A city of charming canals, elegant gabled houses, splendid museums and abundant bicycles, the Dutch capital of Amsterdam is a delight to explore. Its patchwork of waterways forms about 90 islands connected by 1,500 bridges. The legacy of the Dutch Golden Age lives on in gilded manses and in the lush paintings of Rembrandt and other Dutch masters that adorn the Rijksmuseum, The Netherlands' grand repository of art and cultural history. Discovering Amsterdam is a pleasure best pursued on foot; visitors line the tranquil canals and linger over Dutch pancakes, or take a stroopwafel to go.
Kinderdijk is a village community in the Alblasserwaard province. This corner of South Holland, part of the scenic Waal and Merwede regions, has long been shaped by Rhine Delta waters. Kinderdijk is most known for its 19 remarkably preserved 18th-century windmills. The charming hamlet is located amid low-lying polders, tracts of land reclaimed from the sea by the power of the windmills and enclosed by embankments, or dikes. This legendary place calls to mind the 1865 novel Hans Brinker, in which a heroic boy plugs his finger into a ruptured dike.
Cologne reveals its Roman heritage in its city layout and the ancient ruins that lie scattered through the town. Cologne's modern plazas and Hohe Strasse host welcoming shops, enticing restaurants and cologne boutiques. Of note is the city's 14th-century cathedral, a stunning example of Gothic artistry and a UNESCO World Heritage Site. Having survived Allied bombs during World War II, the cathedral's imposing twin spires are visible for miles and its stained glass windows fill the interior with brilliant colored light. Its steps lead to a platform with astounding views.
The quiet German town of Speyer lies on the west bank of the Rhine. The city features a Romanesque imperial cathedral, burial place of eight emperors including some of the most famous Holy Roman Emperors. Speyer was once a major Celtic center that traded hands several times between the Romans and the Huns. The term Protestant originated here at the Diet of Speyer in 1529, when 14 free cities of Germany and six Lutheran princes protested the Edict of Worms that had banned the writings of Martin Luther and labeled him a heretic and enemy of the state.
The largest port on the Upper Rhine, Strasbourg is the cultural center of France's Alsace region. Thanks to its location at the border of France and Germany, it boasts a convivial mix of cultural influences. The well-preserved Old Town is enclosed on all sides by the little Ill River, with sites so compact that it is easy to explore the "island” on foot. And there is plenty to explore: cobblestone streets lined with wooden houses and intersected by picturesque canals. Indulging in Alsatian café culture is central to any visit here; enjoy coffee and cake amid lovely half-timbered houses.
Breisach is a gateway to the fabled Black Forest region, built on a basalt rock outcropping in the Rhine plain. It is located in one of the warmest parts of Germany, across the river from French Alsace, famous for its wine growing. But Breisach, too, can boast about its wine: it is home to Europe’s largest cellars, with a storage capacity of more than 160 million liters. The most prominent landmark of Breisach is the Romanesque-Gothic St. Stephen’s Cathedral, built between the 12th and 13th centuries. Its two towers are visible from throughout the city and from the Rhine.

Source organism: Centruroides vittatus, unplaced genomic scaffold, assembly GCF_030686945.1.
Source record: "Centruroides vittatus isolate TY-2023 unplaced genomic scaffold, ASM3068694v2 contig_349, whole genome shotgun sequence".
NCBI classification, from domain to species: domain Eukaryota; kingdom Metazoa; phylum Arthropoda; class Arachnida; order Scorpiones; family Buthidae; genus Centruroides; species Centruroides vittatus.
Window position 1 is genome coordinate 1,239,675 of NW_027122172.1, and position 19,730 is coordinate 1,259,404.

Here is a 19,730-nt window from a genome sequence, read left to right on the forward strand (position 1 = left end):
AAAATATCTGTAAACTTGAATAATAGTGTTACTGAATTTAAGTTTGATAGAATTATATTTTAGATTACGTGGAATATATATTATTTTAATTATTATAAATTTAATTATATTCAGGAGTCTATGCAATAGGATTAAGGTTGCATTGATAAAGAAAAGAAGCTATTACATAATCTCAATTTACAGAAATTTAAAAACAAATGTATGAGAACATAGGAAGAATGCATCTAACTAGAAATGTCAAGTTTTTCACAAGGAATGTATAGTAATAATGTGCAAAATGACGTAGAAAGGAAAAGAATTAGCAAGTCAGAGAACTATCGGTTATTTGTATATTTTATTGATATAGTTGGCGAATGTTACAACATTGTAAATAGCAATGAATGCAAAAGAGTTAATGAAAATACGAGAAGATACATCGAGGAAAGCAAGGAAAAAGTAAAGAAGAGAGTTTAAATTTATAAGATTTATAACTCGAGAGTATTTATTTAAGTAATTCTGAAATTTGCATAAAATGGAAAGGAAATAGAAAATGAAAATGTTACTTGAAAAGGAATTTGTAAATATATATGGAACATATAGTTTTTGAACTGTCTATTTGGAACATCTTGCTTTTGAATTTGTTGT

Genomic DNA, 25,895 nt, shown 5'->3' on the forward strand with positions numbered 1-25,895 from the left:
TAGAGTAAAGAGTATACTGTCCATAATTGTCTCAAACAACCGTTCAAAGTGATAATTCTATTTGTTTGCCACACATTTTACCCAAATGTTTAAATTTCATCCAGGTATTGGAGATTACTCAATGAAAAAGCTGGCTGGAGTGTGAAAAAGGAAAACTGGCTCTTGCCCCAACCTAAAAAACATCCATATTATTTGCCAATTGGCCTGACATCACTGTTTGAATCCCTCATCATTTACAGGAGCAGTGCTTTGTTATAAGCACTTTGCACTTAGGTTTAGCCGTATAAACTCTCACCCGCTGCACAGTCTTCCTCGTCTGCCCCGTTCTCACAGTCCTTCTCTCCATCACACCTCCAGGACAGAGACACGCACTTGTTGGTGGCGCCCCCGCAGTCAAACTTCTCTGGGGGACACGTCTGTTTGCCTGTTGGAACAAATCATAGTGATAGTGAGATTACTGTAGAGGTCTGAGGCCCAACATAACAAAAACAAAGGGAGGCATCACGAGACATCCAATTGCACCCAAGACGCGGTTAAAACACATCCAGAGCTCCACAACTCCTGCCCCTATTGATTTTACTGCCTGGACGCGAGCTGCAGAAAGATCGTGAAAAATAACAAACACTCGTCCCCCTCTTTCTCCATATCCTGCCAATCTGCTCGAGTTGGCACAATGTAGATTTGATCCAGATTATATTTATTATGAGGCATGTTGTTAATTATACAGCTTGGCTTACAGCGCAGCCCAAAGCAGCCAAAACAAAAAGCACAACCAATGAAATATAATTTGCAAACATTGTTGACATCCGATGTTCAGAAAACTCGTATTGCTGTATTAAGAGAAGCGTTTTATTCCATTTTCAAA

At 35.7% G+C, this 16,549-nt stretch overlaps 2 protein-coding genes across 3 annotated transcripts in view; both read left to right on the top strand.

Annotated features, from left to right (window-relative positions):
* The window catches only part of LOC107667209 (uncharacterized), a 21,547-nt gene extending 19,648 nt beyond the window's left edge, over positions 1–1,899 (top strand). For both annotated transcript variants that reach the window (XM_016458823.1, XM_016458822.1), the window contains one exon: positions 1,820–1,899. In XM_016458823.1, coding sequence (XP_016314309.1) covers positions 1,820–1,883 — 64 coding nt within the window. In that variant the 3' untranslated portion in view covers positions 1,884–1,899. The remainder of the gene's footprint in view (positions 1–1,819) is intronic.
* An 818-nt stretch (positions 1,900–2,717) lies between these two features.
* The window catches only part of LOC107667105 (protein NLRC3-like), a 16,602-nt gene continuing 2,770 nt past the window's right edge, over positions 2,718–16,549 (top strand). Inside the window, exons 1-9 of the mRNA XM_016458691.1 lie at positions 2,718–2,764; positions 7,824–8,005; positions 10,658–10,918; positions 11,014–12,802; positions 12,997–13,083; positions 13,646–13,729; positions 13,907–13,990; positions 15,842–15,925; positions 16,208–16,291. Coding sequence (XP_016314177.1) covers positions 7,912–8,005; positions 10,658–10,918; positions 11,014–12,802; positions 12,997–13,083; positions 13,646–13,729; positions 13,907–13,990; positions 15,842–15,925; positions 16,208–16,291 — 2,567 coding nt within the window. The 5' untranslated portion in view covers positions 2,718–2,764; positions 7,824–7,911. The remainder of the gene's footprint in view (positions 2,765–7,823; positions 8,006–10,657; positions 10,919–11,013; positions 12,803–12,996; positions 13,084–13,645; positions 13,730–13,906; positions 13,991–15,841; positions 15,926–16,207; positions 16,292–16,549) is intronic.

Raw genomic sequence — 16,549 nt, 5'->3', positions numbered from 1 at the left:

Located where Switzerland, Germany and France meet, Basel reflects a fascinating blend of traditions. The city straddles the Rhine at the river's farthest navigable point, and an alluring cluster of old-town buildings huddles along the riverbank. Around Market Square, guild houses recall Gothic, Renaissance and baroque splendor; the red-sandstone Rathaus, or Town Hall, is the centerpiece. More than 40 museums of art and culture lend modern polish to its history-rich streets. And there is no more refined way to sample it all than over cheese fondue or croissants.
8 Days 6 Guided Tours / 4 Countries
Daily Shore Excursions: 6 included guided tours
Port Charges: Included on all itineraires
Working with Eric was a true blessing. As not seasoned river cruise travelers, he was readily available to answer questions and "hold our hands" when we were unsure of aspects of the trip. Thank you Eric!!
The trip was too short. We completely loved it but wish it didn't have to end. Every port we had a included tour and they were all so wonderful. The optional tours were also very good and not that expensive. The food was great, different that we are used to in the states but totally enjoyable. The entertainment was a piano player and guitar player in the lounge which was perfect for the setting. Our cruise director was not only there with us all the time but very entertaining as well. Never knew when he was joking or not so it made it fun. All ports were interesting and educational. The only thing was that it was very cold so coming from Florida it felt colder than we are used to since leaving NY. However, I would totally go with Viking again and use Affordable Tours. They were a really big help.
very competent and friendly staff
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